It is natural to ask what the upper bound of step-size ratios is and whether it is identical with the upper bound for the zero-stability. In this paper we will address this question and give an affirmative answer. We explore a new technique, which is very different from the one used by Becker [5], Thomée [24] and Emmrich [12, 13]. We first test (2) with to obtain -stability and -stability (their definitions will be introduced in Section 2). Then after we test (2) with , using -stability estimate, we obtain the usual stability result in the norm under the sharp zero-stability condition on the ratios of consecutive step-sizes. Following the approach of Chen et. al. [9], the and -stabilities of the variable step-size BDF2 method are also established under a more relaxed assumption that the step-size ratios are less than .

It is well known that the method (2) yields second order approximations to (in the norm) when the backward Euler method is used to compute the starting value , since it is applied only once. This choice for is quite popular in the multistep methods for computations of parabolic equations. However, the error bounds derived in this paper based on the obtained stability results suggest that this is not the best choice for the constant step-size BDF2 method, since it will cause the reduction of the convergence order in the and norms. This will be discussed in detail in Section 4.

The rest of this paper is organized as follows. We start in Section 2 by introducing the necessary notation and recalling a lemma which will be used in the following analysis. The stability of the method in several norms under the condition that the step-size ratios are less than (or ) is proved in Section 3. Error estimates in different norms are derived in Section 4. Since our error estimates will depend on the first step error , the error produced by the trapezoidal method or the backward Euler scheme will be analyzed in this section too. Section 5 will extend the analysis to the semilinear case

 {u′(t)+Au(t)=f(t,u),t∈J:=(0,T],u(0)=u0, (4)

with some assumptions on the nonlinear operator . Section 6 is devoted to numerical experiments, which confirm our theoretical results and illustrate the effectiveness of the proposed method for linear and semilinear parabolic equations. Section 7 contains a few concluding remarks.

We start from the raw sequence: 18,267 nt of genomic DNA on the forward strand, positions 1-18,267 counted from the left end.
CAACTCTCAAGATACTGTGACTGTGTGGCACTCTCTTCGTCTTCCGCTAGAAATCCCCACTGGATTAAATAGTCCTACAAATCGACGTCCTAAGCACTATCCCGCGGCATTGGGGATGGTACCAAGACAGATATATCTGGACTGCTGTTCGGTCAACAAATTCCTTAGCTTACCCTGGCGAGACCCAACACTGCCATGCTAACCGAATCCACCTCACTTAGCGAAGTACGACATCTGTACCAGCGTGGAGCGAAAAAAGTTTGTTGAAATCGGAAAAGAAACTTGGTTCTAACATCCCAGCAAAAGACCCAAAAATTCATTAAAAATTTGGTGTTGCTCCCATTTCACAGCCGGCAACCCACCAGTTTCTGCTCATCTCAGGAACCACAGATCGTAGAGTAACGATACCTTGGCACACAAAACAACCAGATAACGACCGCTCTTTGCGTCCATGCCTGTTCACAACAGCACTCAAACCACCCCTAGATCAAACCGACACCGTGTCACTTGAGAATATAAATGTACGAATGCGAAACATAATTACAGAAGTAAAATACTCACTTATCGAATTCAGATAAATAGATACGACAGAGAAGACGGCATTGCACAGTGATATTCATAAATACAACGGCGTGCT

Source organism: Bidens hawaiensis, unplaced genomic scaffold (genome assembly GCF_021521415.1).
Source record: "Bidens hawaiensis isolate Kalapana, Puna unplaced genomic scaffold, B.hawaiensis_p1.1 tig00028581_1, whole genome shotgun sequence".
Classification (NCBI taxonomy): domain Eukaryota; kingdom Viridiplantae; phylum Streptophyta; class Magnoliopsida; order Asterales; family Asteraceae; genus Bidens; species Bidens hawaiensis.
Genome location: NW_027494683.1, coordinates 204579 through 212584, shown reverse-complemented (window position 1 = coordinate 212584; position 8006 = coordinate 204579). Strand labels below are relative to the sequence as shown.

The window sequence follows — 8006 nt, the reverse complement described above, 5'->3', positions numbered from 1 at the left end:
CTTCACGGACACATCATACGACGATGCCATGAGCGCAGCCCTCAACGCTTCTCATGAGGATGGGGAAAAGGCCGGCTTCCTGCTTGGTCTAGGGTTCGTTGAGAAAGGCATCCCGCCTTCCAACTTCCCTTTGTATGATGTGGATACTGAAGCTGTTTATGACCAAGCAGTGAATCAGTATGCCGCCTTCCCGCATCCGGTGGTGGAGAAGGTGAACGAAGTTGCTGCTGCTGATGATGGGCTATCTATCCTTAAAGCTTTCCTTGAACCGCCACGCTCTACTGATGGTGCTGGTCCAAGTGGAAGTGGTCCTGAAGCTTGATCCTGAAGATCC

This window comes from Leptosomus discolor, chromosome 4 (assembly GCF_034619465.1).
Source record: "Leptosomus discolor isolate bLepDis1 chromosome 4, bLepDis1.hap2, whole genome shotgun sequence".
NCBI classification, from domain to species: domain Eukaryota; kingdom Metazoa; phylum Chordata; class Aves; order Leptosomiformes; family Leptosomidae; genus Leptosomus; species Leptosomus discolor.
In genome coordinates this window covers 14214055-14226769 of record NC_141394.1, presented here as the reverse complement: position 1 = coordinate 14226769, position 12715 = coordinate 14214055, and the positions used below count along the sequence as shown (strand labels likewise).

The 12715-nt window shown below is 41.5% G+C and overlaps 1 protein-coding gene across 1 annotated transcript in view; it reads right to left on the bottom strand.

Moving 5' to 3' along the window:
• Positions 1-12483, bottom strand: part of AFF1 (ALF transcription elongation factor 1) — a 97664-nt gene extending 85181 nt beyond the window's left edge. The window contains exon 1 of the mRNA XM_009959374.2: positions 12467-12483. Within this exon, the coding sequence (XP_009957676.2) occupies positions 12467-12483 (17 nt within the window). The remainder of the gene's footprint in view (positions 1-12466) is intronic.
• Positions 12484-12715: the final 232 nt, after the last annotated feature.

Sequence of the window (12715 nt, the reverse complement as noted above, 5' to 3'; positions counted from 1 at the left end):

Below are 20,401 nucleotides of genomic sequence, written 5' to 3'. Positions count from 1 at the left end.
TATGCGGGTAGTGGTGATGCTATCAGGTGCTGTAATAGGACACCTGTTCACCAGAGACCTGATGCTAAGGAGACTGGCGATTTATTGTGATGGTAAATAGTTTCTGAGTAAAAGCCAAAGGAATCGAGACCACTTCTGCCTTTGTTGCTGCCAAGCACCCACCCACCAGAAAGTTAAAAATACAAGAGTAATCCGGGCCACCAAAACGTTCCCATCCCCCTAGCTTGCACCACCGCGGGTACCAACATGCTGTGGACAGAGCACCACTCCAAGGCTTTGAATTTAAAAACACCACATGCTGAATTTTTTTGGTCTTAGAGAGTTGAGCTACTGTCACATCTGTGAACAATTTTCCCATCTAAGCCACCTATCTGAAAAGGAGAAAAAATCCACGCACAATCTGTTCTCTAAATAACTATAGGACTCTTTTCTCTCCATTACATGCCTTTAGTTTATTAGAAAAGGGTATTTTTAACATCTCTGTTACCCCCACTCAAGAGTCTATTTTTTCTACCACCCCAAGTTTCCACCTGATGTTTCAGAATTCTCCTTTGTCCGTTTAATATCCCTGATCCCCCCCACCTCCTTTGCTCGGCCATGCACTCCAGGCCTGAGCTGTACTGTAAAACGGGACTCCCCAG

2 Variable step-size BDF2 method for linear parabolic equations

Now we consider the variable two-step BDF method for solving (1.1). To do this, we first make some assumptions and introduce the necessary notation.

2.1 Linear parabolic equations

Let and denote the norms in and by and , , respectively. Let be the dual of (), and denote by the dual norm on , . We denote by the duality pairing between and . We define a bilinear form via . For the linear operator , we assume that

 |Bu|≤γ(t)∥u∥,∀u∈V,t∈J, (5)

with a smooth nonnegative function . Let . We may write the parabolic problem in variational form as

 (ut,v)+a(u,v)+(Bu,v)=(f,v),∀v∈V,  t∈J;u(0)=u0. (6)

Emmrich in [12] has shown that for given and , problem (6) admits a unique solution with .

Standard example. Let and be defined by

 Au:=−d∑i,j=1∂∂xi(αij∂u∂xj),Bu:=d∑j=1αj∂u∂xj+α0u,

respectively, where are sufficiently smooth functions in with being a bounded domain in with sufficiently smooth boundary . Let and be the usual Sobolev and Lebesgue space, respectively. Assume that is symmetric and uniformly positive definite. Then the operators is a positive definite, self-adjoint, linear operator, and satisfies the condition (5).

2.2 Variable step-size BDF2 method for linear parabolic equations

For the method (2) we need the starting values and . We set and perform an initial trapezoidal approximation to get

 ¯∂U1+AU12+BU12=f12 (7)

with . Note that with , the two-step BDF formally degenerates to a backward Euler step. It is also easy to see that

 ¯∂2BUn=kn¯∂2Un+1kn−1+kn(Un−Un−2)=kn¯∂2Un+sn¯∂Un+kn−1kn−1+kn¯∂Un−1=knsn¯∂2Un+¯∂Un, (8)

where

 ¯∂2vn:=¯∂¯∂vn=1kn[¯∂vn−¯∂vn−1].

With respect to the solvability of the time discrete problem, Emmrich has shown in [12] that for given and , the problem

 (¯∂2BUn,v)+a(Un,v)+(BUn,v)=(fn,v),∀v∈V (9)

admits a unique solution. For the obtained solution sequence , we define the , and norms as

 |U|l∞(tn1,tn2;H):=maxn1≤j≤n2|Uj|,∥U∥l∞(tn1,tn2;V):=maxn1≤j≤n2∥Uj∥, (10)

and

 ∥U∥l2(tn1,tn2;V):=(n2∑j=n1kj∥Uj∥2)1/2, (11)

respectively. It is well known that they are the discrete counterparts of the , and norms, respectively.

Remark. [The choice for ]. The starting value can be also obtained by the backward Euler method

 ¯∂U1+AU1+BU1=f1 (12)

with . It is well known that the constant step-size BDF2 method (2) with this initial approximation also yields second order approximations to in norm; see Corollary 4.6 in Section 4, or, [5, 24]. However, we find that order reduction will be caused in the and norms when the starting value is obtained by the backward Euler method (12). Here the norm of a solution sequence with is defined by